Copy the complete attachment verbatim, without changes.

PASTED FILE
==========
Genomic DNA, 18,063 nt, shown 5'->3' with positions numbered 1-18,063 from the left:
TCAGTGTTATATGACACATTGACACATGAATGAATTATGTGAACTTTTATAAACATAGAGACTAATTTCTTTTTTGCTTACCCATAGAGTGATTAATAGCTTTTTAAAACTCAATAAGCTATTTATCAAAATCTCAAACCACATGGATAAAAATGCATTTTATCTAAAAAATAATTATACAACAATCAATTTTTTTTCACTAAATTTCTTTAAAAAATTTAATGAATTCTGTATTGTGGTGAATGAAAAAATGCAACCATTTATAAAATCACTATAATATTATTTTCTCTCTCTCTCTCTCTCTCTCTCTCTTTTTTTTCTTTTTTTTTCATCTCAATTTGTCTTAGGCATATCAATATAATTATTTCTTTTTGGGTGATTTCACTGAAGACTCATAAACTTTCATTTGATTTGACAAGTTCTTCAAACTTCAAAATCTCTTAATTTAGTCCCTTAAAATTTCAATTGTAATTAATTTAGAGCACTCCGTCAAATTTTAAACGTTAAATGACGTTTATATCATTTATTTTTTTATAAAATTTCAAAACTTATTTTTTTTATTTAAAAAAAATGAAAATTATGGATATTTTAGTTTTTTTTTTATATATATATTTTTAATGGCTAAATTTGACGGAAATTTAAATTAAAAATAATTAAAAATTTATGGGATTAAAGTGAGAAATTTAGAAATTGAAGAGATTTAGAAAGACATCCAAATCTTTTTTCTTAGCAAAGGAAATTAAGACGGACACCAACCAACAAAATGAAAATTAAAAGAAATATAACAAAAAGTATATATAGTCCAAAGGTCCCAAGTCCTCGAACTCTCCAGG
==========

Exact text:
Genomic DNA, 18,063 nt, shown 5'->3' with positions numbered 1-18,063 from the left:
TCAGTGTTATATGACACATTGACACATGAATGAATTATGTGAACTTTTATAAACATAGAGACTAATTTCTTTTTTGCTTACCCATAGAGTGATTAATAGCTTTTTAAAACTCAATAAGCTATTTATCAAAATCTCAAACCACATGGATAAAAATGCATTTTATCTAAAAAATAATTATACAACAATCAATTTTTTTTCACTAAATTTCTTTAAAAAATTTAATGAATTCTGTATTGTGGTGAATGAAAAAATGCAACCATTTATAAAATCACTATAATATTATTTTCTCTCTCTCTCTCTCTCTCTCTCTCTTTTTTTTCTTTTTTTTTCATCTCAATTTGTCTTAGGCATATCAATATAATTATTTCTTTTTGGGTGATTTCACTGAAGACTCATAAACTTTCATTTGATTTGACAAGTTCTTCAAACTTCAAAATCTCTTAATTTAGTCCCTTAAAATTTCAATTGTAATTAATTTAGAGCACTCCGTCAAATTTTAAACGTTAAATGACGTTTATATCATTTATTTTTTTATAAAATTTCAAAACTTATTTTTTTTATTTAAAAAAAATGAAAATTATGGATATTTTAGTTTTTTTTTTATATATATATTTTTAATGGCTAAATTTGACGGAAATTTAAATTAAAAATAATTAAAAATTTATGGGATTAAAGTGAGAAATTTAGAAATTGAAGAGATTTAGAAAGACATCCAAATCTTTTTTCTTAGCAAAGGAAATTAAGACGGACACCAACCAACAAAATGAAAATTAAAAGAAATATAACAAAAAGTATATATAGTCCAAAGGTCCCAAGTCCTCGAACTCTCCAGG